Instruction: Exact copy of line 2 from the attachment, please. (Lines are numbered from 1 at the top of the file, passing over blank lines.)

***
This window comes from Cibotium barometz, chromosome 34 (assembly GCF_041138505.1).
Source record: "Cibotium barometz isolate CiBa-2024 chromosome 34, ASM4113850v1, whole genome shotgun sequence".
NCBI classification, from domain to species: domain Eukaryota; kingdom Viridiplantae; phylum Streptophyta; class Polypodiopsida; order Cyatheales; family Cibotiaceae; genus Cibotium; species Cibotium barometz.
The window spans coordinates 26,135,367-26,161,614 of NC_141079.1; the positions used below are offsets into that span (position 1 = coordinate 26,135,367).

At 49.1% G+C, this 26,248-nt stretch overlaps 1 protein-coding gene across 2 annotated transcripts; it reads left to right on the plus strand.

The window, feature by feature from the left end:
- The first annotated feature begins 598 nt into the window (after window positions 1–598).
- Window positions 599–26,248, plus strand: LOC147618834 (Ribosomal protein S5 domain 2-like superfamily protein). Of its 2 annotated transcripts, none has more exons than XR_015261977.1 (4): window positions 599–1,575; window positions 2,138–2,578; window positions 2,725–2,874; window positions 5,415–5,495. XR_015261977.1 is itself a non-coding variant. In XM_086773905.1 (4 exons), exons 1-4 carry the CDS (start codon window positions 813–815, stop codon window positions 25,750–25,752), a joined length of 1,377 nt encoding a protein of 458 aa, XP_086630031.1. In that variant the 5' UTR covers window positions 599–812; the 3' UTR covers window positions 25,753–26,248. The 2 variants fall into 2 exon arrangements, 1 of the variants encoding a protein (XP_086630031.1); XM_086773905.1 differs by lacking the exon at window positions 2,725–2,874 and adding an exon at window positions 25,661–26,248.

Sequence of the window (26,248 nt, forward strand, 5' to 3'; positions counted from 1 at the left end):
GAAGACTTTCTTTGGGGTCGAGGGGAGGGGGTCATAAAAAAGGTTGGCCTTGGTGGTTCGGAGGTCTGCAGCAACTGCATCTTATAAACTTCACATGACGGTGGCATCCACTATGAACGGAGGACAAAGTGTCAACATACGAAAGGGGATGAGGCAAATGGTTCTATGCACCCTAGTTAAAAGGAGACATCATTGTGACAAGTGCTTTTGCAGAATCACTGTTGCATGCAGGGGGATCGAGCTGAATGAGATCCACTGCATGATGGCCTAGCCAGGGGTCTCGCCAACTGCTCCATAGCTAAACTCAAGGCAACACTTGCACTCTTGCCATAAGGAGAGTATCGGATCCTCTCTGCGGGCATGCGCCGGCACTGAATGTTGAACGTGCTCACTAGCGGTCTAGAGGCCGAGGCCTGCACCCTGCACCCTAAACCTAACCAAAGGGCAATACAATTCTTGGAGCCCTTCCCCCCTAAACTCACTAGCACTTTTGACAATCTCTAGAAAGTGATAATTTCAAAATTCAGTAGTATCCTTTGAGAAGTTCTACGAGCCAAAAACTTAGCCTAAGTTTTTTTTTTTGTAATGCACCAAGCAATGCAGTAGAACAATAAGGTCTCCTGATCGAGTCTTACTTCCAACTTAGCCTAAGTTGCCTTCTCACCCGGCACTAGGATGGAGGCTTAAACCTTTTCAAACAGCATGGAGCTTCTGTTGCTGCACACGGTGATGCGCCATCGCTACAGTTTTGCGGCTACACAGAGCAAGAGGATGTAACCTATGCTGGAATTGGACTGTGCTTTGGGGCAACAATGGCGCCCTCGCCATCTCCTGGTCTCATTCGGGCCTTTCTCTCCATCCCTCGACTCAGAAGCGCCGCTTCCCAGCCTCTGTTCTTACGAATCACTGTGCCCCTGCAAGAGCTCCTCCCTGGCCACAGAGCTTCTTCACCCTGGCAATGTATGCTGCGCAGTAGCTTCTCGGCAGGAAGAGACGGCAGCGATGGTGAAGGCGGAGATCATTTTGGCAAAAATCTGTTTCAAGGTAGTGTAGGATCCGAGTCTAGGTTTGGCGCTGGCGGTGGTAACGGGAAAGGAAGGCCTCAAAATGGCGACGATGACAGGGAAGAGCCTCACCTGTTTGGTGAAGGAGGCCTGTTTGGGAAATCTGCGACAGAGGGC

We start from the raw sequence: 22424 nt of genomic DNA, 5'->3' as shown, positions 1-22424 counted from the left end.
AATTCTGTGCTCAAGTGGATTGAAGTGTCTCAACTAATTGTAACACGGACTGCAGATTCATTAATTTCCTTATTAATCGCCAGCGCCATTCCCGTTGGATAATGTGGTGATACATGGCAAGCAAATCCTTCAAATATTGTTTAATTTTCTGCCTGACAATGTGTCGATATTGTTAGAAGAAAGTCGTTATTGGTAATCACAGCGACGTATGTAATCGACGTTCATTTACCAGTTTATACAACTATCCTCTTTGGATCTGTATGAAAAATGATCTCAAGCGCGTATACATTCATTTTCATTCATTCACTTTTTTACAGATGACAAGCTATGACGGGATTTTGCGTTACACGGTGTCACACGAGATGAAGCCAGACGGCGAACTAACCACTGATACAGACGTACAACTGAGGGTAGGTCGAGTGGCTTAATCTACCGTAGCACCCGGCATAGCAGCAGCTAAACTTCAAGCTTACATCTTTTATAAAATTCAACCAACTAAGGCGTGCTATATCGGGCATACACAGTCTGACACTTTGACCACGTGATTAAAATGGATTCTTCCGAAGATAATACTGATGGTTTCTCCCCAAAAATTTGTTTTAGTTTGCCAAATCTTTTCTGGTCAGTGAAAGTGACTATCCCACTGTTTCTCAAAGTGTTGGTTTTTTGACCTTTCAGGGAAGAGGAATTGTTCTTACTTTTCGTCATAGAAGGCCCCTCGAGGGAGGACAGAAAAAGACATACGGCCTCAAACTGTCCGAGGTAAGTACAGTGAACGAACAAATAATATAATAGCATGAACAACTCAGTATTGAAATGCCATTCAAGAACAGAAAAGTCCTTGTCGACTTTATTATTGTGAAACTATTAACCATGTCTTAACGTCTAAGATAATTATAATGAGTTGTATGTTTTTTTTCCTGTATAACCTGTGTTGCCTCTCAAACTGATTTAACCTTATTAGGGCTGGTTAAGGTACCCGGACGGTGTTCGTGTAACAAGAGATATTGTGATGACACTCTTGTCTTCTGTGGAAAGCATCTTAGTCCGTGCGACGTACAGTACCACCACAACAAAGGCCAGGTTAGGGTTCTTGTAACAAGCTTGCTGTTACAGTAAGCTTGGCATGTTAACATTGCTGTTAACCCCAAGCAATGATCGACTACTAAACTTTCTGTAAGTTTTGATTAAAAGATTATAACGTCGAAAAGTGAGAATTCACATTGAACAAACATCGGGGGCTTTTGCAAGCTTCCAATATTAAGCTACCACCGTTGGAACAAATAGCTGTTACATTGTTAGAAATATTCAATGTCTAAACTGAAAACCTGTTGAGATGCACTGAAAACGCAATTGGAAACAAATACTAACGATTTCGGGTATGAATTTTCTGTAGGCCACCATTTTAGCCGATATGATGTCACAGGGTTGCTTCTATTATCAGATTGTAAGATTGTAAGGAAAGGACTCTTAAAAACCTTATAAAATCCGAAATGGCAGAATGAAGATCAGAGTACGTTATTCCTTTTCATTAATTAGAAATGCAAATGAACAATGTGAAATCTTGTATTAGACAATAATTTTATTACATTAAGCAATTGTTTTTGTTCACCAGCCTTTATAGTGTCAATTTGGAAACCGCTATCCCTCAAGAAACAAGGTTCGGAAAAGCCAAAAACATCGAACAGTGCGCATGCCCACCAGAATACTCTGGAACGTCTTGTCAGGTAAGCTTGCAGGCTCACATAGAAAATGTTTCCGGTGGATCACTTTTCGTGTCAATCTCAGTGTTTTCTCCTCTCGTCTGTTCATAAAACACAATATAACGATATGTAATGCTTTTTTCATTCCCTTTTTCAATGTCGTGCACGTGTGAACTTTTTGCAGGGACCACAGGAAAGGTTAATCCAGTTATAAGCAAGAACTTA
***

Source record: "Cibotium barometz isolate CiBa-2024 chromosome 34, ASM4113850v1, whole genome shotgun sequence".